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Nīvarana

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'hindrances', are 5 qualities which are obstacles to the mind and blind our mental vision. In the presence of them we cannot reach neighbourhood-concentration (upacāra-samādhi) and full concentration (appanā-samādhi), and are unable to discern clearly the truth. They are:

  1. sensuous desire (kāmacchanda ),
  2. ill-will (vyāpāda ),
  3. sloth and torpor (thīna-middha ),
  4. restlessness and scruples (uddhacca-kukkucca), and
  5. skeptical doubt (vicikicchā ).

In the beautiful similes in A.V.193, sensuous desire is compared with water mixed with manifold colours, ill-will with boiling water, sloth and torpor with water covered by moss, restlessness and scruples with agitated water whipped by the wind, skeptical doubt with turbid and muddy water. Just as in such water one cannot perceive one's own reflection, so in the presence of these 5 mental hindrances, one cannot clearly discern one's own benefit, nor that of others, nor that of both.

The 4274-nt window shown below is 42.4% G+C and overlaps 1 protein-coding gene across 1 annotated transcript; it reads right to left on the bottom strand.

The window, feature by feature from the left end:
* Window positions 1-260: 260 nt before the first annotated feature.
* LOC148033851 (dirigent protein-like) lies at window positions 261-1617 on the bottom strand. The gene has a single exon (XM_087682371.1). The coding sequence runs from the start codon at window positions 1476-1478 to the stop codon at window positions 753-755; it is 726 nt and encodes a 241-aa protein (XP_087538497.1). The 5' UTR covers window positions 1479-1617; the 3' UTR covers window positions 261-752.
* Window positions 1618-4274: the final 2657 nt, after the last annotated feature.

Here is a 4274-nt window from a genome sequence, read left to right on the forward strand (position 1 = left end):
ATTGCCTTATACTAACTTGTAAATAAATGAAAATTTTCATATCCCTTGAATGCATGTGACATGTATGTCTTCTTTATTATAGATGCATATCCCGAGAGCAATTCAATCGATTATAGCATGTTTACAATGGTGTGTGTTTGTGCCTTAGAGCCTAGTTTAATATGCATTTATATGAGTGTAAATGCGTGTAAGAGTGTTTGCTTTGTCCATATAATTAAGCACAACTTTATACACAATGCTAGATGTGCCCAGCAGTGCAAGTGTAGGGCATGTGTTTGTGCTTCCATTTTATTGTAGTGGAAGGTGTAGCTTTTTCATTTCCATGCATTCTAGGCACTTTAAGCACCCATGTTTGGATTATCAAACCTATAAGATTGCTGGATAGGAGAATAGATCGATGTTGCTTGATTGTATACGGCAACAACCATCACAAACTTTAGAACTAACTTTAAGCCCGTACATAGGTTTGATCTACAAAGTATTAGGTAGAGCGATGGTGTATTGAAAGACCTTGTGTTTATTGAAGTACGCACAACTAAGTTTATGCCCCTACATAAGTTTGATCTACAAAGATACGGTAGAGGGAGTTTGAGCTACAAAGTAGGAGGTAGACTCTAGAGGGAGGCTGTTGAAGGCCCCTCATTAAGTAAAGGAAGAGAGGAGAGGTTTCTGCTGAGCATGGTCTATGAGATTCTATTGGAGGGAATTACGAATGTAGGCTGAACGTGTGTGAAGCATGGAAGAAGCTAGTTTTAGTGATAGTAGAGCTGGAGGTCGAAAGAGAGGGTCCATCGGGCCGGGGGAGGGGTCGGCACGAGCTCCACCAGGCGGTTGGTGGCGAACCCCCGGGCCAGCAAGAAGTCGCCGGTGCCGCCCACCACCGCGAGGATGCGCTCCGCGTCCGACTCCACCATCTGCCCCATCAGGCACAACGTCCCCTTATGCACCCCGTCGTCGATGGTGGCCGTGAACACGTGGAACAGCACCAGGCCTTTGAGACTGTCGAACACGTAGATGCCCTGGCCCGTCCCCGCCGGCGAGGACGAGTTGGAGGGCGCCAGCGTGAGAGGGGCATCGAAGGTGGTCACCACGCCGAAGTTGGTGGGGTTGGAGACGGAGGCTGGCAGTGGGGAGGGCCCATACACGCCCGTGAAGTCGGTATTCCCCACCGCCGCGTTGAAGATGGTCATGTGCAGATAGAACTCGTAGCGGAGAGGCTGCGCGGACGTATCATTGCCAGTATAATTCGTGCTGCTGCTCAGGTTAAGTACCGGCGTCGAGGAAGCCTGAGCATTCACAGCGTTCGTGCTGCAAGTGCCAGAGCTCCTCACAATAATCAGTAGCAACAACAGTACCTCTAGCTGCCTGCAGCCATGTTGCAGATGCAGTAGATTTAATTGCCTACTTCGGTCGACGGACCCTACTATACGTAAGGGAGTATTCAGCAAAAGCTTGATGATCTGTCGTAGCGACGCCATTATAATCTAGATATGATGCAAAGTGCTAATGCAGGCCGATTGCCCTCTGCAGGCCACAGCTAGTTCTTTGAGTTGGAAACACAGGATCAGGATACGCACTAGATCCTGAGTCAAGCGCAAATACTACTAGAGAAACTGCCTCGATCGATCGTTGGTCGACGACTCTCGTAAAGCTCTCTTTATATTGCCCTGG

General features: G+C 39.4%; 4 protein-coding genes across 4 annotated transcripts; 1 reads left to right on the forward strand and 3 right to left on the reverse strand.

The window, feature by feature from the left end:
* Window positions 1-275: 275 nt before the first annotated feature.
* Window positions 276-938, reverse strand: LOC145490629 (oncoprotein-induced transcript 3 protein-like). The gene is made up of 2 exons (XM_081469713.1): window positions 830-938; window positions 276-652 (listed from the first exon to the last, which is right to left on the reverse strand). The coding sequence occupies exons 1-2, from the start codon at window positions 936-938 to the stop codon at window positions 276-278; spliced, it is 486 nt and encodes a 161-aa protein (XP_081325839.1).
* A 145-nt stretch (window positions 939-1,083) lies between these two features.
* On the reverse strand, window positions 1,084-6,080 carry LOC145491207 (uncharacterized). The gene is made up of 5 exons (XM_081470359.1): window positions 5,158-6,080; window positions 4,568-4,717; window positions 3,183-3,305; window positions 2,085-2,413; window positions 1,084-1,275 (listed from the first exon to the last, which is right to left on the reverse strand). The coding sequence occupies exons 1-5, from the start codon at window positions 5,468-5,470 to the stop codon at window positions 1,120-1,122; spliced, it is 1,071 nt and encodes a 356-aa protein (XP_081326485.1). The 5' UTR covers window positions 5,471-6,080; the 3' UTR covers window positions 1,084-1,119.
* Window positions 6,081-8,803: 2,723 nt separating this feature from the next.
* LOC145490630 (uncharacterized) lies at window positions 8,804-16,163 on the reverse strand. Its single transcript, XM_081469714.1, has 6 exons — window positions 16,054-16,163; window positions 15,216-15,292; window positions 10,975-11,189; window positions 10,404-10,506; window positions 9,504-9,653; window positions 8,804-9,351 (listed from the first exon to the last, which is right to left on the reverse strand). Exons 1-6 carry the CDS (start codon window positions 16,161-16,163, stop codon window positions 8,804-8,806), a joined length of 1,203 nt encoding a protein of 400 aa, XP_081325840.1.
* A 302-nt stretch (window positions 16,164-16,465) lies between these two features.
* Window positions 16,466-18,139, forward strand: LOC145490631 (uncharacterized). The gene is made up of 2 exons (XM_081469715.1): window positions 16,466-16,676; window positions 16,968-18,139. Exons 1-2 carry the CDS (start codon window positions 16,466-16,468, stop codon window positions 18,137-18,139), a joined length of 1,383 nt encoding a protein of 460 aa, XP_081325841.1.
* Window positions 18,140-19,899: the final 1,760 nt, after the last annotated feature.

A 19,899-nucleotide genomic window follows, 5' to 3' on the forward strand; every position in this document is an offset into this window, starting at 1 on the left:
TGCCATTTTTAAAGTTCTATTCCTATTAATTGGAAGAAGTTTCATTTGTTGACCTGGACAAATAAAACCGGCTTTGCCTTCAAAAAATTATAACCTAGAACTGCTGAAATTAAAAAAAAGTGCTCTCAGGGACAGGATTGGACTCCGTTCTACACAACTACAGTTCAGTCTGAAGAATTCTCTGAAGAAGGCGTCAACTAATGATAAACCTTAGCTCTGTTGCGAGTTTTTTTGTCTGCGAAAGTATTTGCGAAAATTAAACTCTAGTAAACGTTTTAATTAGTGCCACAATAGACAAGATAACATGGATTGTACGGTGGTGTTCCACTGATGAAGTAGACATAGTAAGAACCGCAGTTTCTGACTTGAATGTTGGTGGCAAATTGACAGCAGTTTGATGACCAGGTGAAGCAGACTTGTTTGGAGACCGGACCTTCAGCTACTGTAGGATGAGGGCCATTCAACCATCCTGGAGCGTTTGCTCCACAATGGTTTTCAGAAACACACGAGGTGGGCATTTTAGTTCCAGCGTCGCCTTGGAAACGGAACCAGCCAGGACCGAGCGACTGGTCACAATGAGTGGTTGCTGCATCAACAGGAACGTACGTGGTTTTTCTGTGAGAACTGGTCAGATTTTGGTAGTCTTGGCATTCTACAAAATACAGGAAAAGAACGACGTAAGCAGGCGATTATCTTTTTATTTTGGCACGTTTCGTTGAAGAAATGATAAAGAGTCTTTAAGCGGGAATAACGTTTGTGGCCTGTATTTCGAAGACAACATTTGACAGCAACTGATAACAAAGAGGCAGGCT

Regarding the temporary suspension of the 5 hindrances on entering the first absorption, the stereotype sutta text (e g. A.IX.40) runs as follows:

The overcoming of these 5 hindrances by the absorptions is, as already pointed out, a merely temporary suspension, called 'overcoming through repression' (vikkhambhana-pahāna). They disappear forever on entering the 4 supermundane paths (s. ariyapuggala), i.e. skeptical doubt on reaching Sotāpanship; sensuous desire, ill-will and mental worry on reaching Anāgāmiship; sloth, torpor and restlessness on reaching Arahantship.

For their origination and their overcoming, s. A. I, 2; VI, 21; S. XLVI, 51.

See The Five Mental Hindrances, by Nyanaponika Thera (WHEEL 26).

Source

palikanon.com